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Immediately after news broke on January 12 that Pope Emeritus Benedict XVI and Cardinal Robert Sarah had written a book on the crisis of the priesthood in the 21st-century Church, online hysteria erupted — which rather underscored the prudence of a New Year’s resolution I had recommended to concerned Catholics in a January 1 column: “Resolve to limit your exposure to the Catholic blogosphere.”  

The extraordinary venom spewed at the pope emeritus and the cardinal by more than a few commentators did not advance the Church’s discussion of the reform of the priesthood one jot or tittle. It actually retarded that urgent discussion, diverting attention from some urgent issues (including the deep roots of the abuse crisis and the meaning of clerical celibacy) by treating a serious book as if it were a partisan political tract.  

Yet the cacophony over the Benedict/Sarah book, From the Depths of Our Hearts, did serve two useful purposes: it spoke volumes about the character of the venomous, and it clarified some of the dynamics roiling the Church as the pontificate of Pope Francis approaches its seventh anniversary on March 13. 

The attack on Pope Emeritus Benedict was exceptionally nasty — and deeply ill-informed. One prominent partisan of the current pontificate opined that Benedict is “conscious barely half an hour at a time;” another wizard from the left field bleachers had it that Benedict was “incapacitated.” Neither man has the faintest idea of what he’s talking about. I spent a full 45 minutes with Pope Emeritus Benedict this past October 19, discussing a broad range of issues. He was quite frail physically, but in the early evening of what I assume had been a normal day, he was completely lucid, quite well-informed, eager for new information, full of good humor, and able to recall themes and personalities from conversations we had had decades earlier. The pope emeritus seemed clear as a bell, intellectually, at age 92; can the same be said for those who, relying on “reports,” dismiss him as a senile old man, out of touch with events and perhaps even reality?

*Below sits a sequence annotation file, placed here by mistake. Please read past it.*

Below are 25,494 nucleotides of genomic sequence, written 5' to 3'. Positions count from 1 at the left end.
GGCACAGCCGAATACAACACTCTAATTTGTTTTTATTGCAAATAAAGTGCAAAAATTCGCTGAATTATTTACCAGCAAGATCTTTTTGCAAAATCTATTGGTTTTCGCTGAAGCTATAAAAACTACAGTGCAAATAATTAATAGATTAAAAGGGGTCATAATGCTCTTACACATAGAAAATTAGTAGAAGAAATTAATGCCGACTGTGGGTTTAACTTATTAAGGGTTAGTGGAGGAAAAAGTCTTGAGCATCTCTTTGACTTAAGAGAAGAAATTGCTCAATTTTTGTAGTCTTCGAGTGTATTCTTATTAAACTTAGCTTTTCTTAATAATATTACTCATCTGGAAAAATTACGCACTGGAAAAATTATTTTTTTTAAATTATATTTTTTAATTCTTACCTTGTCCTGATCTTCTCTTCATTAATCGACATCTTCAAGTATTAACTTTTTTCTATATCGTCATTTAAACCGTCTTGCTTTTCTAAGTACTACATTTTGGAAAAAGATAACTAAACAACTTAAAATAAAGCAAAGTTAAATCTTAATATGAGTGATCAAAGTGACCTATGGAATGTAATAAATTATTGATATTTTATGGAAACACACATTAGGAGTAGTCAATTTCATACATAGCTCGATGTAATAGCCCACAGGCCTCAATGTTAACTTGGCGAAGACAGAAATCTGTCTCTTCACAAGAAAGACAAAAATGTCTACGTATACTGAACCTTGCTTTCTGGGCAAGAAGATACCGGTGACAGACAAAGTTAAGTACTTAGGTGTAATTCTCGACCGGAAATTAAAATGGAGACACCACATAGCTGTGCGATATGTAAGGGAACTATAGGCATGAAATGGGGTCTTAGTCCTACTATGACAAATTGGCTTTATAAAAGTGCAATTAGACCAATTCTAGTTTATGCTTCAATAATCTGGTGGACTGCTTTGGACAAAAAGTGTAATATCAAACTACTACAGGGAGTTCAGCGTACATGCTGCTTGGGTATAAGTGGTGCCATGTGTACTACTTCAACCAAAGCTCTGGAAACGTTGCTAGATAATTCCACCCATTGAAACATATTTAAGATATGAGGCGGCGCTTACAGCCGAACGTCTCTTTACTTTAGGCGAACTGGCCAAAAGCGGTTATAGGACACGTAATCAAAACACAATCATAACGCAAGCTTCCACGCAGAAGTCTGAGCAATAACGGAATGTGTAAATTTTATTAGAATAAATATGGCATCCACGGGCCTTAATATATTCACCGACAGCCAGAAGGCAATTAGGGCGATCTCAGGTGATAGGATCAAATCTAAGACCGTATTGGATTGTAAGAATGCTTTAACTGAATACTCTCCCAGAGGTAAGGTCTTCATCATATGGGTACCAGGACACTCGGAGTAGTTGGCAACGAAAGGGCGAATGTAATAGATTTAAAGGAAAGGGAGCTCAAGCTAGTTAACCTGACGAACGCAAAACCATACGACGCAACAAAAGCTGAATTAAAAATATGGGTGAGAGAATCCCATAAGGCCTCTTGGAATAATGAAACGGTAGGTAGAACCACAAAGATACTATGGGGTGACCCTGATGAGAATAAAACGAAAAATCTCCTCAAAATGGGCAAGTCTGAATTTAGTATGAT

The attack on Cardinal Sarah was equally vicious and just as ill-informed. I have had the honor of knowing the Guinean cardinal for several years and, like anyone who has spent significant time with him, I have found him a man of profound holiness: a truly converted disciple of Jesus Christ whose ministry flows from his radical fidelity to the Lord. Despite the caricatures perpetrated by those who evidently fear his present and future influence in the Church, Cardinal Sarah has also struck me as a man of Christian joy, still amazed at the grace of God that has been at work in his life, and therefore able to laugh (in that robust way that only Africans can) at the human foibles of the moment. Cardinal Sarah was not laughing, however, at the claim that he had lied about the origin and nature of From the Depths of Our Hearts and his righteous, if controlled, anger confirmed what those who actually know him understand: this is an honest man.  

These calumnies against Benedict and Sarah were amplified by another absurd charge: that by discharging their minds and consciences on what is necessary for an authentic reform of the priesthood, the pope emeritus and the cardinal were somehow interfering with Pope Francis’s “discernment” after the Amazonian synod of this past October. So it has now come down (and I do mean down) to this: the partisans of openness and dialogue are now telling two of Catholicism’s most distinguished sons that their views are unwelcome; that the theological and pastoral defense of clerical celibacy is an act of disloyalty to Pope Francis; and that they should just shut up.  

These are not the tactics of advocates convinced that they have won the substantive argument and are likely to continue winning. These are the tactics of those who, fearful that time is running out, imagine that their only recourse is to resort to bullying.  

There is nothing of churchmanship in this, nor is there anything of Christian charity. The reform of the priesthood is essential for the evangelizing mission of the Church. Those who dismissed a serious proposal for such reform, in large part by vilifying its authors, branded themselves as less interested in reforming the priesthood of the New Covenant than in ecclesiastical power-games. 

Featured image: © L’Osservatore Romano